Death of an Extra: Odell Grant

Odell Grant, who had a face you couldn't forget, has died

Nobody had a face like Odell Grant. The lines curlicued and dug deep like an etching of the totality of time. Then he’d break into a grin and his light eyes would ignite with mischief and reckless youth.

Photo by Joe O'Connell

Odell only semi-jokingly called me his agent. I’d written a 2006 Austin Chronicle story about his life’s improbable last act as a film and television extra capable of stealing a scene, and he was convinced with my guidance he could become a story. Two years ago we met for lunch for the last time and he regaled me with tales from the set. “I was embalmed and buried in the low-budget film Elvis and Annabelle,” Odell says of the film in which he is featured as a dead coach. “I had my funeral. Nobody I know of has met their pallbearers.”

That was just a test run. Odell died for real Tuesday at age 79 surrounded by family and Jeanne, his wife of more than 50 years. The couple used to travel the state selling crafts at Sami shows, their daughter Lisa continuing the family tradition before she turned real estate agent.

Odell was a survivor. For the last few years, the former Killeen High School linebacker who played on scholarship at the University of Houston toted around an oxygen canister. He didn’t often go far from Lisa’s house where he and Jeanne moved after finally admitting Mother Nature was tougher than they were stubborn.

Back in 1981, Odell got his first starring role in the 1981 Shoal Creek flood that devastated their central Austin neighborhood. He was seen sloshing through the water that invaded every crevice and filled it with gooey despair. Each anniversary brought out the TV footage. There’s Odell trying his best to weather the storm through strong, worried eyes. Again and again. Neighbors sold and moved on, but Odell and Jeanne battled through $90,000 in damages as long as they could.

In 1999, he and Jeanne were run off the road, and Odell’s back was broken. Later Jeanne was diagnosed with pulmonary embolisms and given six months to live. He donned a back brace and began to heal; Jeanne got experimental surgery that saved her life. But their craft business fell to the wayside and the never-resolved house-repair bills still loomed. Odell fell into a funk.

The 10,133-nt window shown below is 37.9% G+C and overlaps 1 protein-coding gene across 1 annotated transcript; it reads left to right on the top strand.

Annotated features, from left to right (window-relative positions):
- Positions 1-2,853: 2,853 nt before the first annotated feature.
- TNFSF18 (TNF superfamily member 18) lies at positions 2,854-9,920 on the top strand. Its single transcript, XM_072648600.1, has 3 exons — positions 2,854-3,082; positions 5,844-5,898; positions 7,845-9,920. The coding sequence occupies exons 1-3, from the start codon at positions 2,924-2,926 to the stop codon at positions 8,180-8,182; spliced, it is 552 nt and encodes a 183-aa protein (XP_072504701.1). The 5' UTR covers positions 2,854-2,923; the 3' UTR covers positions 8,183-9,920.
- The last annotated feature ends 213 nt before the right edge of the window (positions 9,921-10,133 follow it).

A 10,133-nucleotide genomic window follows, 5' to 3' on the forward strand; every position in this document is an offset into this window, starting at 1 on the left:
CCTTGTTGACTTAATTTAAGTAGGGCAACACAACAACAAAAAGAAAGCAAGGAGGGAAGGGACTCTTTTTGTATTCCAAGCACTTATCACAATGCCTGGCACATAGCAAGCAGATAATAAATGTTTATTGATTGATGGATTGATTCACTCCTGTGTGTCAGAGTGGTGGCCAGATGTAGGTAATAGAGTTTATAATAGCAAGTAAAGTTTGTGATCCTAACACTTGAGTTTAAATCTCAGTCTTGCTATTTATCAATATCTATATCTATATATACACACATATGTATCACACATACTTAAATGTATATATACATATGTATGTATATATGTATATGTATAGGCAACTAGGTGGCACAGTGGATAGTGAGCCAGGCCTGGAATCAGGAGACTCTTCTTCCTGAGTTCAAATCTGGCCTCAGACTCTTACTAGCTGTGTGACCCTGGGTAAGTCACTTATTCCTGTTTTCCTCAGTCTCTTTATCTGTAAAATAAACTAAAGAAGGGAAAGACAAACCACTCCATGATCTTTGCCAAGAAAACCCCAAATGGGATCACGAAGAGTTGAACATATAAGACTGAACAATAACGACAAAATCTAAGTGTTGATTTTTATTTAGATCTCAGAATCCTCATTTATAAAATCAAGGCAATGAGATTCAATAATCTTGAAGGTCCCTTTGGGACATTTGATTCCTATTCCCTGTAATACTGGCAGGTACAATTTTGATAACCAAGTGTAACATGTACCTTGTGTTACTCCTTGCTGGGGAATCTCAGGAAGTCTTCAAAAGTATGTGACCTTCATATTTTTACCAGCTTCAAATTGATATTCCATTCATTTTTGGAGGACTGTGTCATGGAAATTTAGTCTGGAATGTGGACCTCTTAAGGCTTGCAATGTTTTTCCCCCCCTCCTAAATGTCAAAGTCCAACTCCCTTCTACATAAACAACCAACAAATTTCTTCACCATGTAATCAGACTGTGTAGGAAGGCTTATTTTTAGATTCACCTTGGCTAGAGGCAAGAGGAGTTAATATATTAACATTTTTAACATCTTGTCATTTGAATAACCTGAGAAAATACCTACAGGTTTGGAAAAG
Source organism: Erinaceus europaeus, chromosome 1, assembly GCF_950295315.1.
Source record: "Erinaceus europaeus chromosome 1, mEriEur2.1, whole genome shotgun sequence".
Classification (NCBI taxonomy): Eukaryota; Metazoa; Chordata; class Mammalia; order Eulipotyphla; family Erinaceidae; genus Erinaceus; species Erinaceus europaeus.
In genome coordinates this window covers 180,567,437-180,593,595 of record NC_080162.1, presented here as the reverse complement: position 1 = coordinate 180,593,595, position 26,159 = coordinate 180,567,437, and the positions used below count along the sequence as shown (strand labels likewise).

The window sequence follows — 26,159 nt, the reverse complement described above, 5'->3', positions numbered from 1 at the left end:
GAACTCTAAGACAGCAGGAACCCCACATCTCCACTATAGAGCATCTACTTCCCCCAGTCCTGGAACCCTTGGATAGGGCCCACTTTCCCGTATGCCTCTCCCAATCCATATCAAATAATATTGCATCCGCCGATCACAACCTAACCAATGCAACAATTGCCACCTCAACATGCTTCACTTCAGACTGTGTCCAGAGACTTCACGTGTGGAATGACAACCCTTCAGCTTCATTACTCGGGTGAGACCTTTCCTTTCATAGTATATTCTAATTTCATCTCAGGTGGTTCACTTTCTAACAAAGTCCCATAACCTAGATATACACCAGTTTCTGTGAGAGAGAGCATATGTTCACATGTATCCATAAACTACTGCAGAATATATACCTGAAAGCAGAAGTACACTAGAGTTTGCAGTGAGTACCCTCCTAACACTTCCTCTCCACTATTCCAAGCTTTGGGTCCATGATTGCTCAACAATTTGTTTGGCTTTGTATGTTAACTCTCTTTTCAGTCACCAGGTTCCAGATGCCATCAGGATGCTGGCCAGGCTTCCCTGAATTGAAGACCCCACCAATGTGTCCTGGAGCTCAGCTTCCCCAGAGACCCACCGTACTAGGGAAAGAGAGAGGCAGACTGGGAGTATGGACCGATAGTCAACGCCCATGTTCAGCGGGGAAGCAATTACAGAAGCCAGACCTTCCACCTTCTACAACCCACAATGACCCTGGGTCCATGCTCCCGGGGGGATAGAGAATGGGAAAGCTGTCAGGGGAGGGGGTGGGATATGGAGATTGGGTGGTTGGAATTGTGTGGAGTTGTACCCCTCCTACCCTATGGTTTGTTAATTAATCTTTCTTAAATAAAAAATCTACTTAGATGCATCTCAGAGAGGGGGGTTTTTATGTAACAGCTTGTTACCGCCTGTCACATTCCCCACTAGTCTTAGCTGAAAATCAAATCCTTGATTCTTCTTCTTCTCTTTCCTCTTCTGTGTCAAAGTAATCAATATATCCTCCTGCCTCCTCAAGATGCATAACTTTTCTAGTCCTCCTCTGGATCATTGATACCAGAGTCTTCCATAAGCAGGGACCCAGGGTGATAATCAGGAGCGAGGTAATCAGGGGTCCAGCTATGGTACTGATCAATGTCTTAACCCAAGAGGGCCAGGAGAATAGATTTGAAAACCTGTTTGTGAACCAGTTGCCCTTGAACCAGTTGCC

His savior was a chance meeting at Kinko’s with a woman in the acting biz. “She said ‘Your face has outstanding characteristics,’“ Odell told me. “I said, 'Do you mean I look old?’”

He was soon a zombie in Planet Terror (Robert Rodriguez’s section of Grindhouse), and an anonymous anybody in Stop-Loss. But the Austin-shot television series Friday Night Lights truly embraced him. He was cast as a fan in the football stands, a Texas Ranger roaming the sidelines (“I just stood on the sidelines like a goony bird, but, hey, they paid me for it,” he told me.) and then as a member of the football team booster club. The latter role led to an actual line of dialogue, a few pestering words aimed toward Kyle Chandler’s Coach Eric Taylor in the show’s final season.

During our Threadgill’s lunch of chicken fried steak, I kept sticking my camera in Odell’s craggy face. He showed me a photo of him taken at a Sami Show that had earned a photographer a college scholarship. One of the photos I shot that day would end up chosen for a photo show. Odell was feeling ambitious. He showed me a party invitation featuring photos of him in a coffin from Elvis and Annabelle. He went on to see his granddaughter marry. He never stopped grinning back at whatever life threw at him. He never stopped dreaming.

Photo by Joe O'Connell

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KEYWORDS FOR THIS POST

Odell Grant, Stop-Loss, Friday Night Lights, Planet Terror, Elvis and Annabelle

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